The Royal Academy of Dramatic Art has its headquarters fairly near where I work, and I’ve attended several student and other theatre productions over the last few years. I’ve been meaning to go on a tour for a while, and finally registered for one taking place on Saturday.
I attended a tour of the RADA Library a couple of years ago, as part of my professional development. That tour took place in the building on Chenies Street, where the library is located, along with the Club Theatre, RADA Studios and some rehearsal and technical rooms. This tour, however, covered the Gower Street/Malet Street building. I entered via the Gower Street entrance, flanked by a distinctive doorway. This sculpture was designed by Alan Durst, and the figures hold the masks of Tragedy and Comedy.
Our guide, Molly, was a friendly RADA graduate who gave us a brief introduction to the history of RADA. It was established in 1904, when the gloriously-named actor Sir Herbert Beerbohm Tree started an Academy of Dramatic Art in the dome atop His (now Her) Majesty’s Theatre in the Haymarket. The Academy moved to Gower Street the following year and gained its Royal Charter in 1920.
Over the years RADA has trained a number of great British actors, including John Gielgud, Alan Rickman, Imelda Staunton, Vivien Leigh, Ralph Fiennes, Mark Rylance… I could name more, but I’d be here all day. Several names are visible on the awards boards displayed throughout the building. Though much of the décor is modern, and the building has been constructed out of two back-to-back Georgian houses in a rather impressive and modern way, the signposts and directions on the wall have been painted to resemble Shakespearean theatrical scripts, which I really liked, and often, appropriate quotations are added.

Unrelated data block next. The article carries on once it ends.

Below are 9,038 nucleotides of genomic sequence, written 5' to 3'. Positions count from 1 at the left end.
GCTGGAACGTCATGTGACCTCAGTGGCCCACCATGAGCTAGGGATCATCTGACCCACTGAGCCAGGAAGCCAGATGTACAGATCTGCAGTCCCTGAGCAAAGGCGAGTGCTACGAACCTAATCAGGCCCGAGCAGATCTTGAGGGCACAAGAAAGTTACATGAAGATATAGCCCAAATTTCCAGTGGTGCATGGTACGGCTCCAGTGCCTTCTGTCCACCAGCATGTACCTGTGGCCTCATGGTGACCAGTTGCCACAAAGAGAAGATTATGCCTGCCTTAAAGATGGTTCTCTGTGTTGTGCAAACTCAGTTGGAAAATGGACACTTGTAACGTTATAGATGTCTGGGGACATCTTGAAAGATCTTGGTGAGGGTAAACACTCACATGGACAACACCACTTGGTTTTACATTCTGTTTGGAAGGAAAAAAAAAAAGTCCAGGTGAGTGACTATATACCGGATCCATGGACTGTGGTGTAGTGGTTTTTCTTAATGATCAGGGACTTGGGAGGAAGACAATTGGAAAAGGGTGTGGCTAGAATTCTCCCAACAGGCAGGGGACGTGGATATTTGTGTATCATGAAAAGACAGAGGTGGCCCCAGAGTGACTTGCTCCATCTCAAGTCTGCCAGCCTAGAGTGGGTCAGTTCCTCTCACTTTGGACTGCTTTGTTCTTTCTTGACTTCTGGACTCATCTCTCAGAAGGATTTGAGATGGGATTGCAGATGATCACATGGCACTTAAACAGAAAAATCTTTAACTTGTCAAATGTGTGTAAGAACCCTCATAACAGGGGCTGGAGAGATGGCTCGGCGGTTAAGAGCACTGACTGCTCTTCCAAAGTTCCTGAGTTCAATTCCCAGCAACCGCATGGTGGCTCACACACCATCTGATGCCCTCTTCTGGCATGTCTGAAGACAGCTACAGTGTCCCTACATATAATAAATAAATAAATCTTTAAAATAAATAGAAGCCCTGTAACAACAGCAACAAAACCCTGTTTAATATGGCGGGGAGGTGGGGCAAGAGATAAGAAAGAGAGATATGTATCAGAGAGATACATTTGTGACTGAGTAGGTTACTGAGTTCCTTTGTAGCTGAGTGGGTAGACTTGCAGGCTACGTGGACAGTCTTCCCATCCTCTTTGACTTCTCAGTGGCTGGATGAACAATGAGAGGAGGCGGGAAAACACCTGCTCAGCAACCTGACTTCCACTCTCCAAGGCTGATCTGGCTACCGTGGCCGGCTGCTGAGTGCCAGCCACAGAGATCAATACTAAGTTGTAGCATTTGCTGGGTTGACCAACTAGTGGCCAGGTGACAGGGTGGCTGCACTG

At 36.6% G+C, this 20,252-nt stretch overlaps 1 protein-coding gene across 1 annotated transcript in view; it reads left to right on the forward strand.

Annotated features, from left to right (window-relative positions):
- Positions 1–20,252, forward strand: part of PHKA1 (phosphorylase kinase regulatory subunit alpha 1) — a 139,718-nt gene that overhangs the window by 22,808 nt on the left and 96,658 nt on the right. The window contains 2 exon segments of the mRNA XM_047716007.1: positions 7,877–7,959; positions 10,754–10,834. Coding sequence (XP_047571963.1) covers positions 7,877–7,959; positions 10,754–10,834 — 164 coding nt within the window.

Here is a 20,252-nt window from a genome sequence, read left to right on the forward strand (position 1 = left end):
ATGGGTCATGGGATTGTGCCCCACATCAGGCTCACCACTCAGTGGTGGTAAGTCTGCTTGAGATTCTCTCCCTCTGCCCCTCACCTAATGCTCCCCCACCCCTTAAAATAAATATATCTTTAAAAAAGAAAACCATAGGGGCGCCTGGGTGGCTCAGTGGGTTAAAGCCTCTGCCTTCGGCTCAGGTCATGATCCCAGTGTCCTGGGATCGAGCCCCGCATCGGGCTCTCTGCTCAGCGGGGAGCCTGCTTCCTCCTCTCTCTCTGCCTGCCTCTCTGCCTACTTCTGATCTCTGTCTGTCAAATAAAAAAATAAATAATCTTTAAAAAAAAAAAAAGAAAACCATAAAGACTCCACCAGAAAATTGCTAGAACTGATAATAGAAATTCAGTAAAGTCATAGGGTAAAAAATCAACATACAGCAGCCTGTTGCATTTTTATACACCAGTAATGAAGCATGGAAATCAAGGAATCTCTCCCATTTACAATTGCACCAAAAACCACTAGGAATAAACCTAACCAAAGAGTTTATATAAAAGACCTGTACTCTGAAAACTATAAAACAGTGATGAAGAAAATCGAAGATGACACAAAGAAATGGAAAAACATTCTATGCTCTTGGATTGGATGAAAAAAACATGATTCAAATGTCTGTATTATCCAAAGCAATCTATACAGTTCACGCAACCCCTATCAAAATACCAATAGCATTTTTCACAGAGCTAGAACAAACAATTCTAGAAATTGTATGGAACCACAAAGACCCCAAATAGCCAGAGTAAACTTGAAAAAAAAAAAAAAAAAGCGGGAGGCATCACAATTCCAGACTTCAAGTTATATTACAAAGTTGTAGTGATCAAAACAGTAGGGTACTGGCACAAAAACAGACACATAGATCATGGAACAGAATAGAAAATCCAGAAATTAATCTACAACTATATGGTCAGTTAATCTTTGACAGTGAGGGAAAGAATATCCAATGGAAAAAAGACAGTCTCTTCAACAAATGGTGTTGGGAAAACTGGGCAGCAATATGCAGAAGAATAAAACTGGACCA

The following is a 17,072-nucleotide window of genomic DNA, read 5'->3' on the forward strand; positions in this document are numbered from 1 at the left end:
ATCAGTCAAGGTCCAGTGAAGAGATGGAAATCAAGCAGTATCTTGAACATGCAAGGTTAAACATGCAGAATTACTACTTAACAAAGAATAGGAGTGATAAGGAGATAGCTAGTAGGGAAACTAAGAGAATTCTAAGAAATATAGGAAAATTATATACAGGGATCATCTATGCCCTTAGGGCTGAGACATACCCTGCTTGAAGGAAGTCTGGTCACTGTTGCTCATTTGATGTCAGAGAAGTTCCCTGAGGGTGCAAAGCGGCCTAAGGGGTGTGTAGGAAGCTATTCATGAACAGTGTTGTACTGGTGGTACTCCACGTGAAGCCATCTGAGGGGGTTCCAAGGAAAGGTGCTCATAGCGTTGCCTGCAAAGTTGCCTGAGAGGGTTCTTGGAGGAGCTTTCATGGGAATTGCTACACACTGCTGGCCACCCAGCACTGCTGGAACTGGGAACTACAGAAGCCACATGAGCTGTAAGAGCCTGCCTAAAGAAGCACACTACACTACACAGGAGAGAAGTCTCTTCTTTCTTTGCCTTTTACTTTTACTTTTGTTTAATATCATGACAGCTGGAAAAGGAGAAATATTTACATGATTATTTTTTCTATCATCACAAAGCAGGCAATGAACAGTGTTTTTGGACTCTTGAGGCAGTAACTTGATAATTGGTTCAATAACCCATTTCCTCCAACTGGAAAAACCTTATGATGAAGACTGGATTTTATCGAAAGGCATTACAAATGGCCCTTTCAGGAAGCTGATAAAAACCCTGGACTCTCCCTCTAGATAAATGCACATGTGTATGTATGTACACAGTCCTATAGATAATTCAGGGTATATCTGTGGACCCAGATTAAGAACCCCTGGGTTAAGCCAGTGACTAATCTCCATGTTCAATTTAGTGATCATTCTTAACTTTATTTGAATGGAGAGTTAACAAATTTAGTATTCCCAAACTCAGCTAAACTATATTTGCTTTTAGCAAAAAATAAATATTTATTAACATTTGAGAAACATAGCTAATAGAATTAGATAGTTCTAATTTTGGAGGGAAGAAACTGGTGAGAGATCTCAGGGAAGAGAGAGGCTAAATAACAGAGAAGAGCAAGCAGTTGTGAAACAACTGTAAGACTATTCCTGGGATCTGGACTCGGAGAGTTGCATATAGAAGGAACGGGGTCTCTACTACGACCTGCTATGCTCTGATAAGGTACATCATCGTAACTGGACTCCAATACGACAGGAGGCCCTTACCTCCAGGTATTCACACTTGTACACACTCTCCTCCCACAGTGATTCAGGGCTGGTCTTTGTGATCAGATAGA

We were taken to all three theatres in the building, in which the students perform (final year student productions are open to the general public). There’s the Jerwood Vanbrugh Theatre, which can be a traditional proscenium arch, a theatre-in-the-round, or a thrust stage; the small, intimate Gielgud Theatre; and the atmospheric, versatile GBS (George Bernard Shaw) Theatre in the basement. During our exploration we learned about the rigorous audition process for RADA (four rounds, two of them workshops) and the three-year structure of the course. Only around 30 students are admitted each year, with a similar number admitted onto the technical courses.
Following this we were taken into a workshop where students on technical RADA courses build sets. We also got to see inside a sound studio and had a peek into the wardrobe department, where costumes are made.
I really enjoyed my tour of RADA. I can’t say that I’ve developed any desire to attend as a student, but I will continue to watch productions here with interest.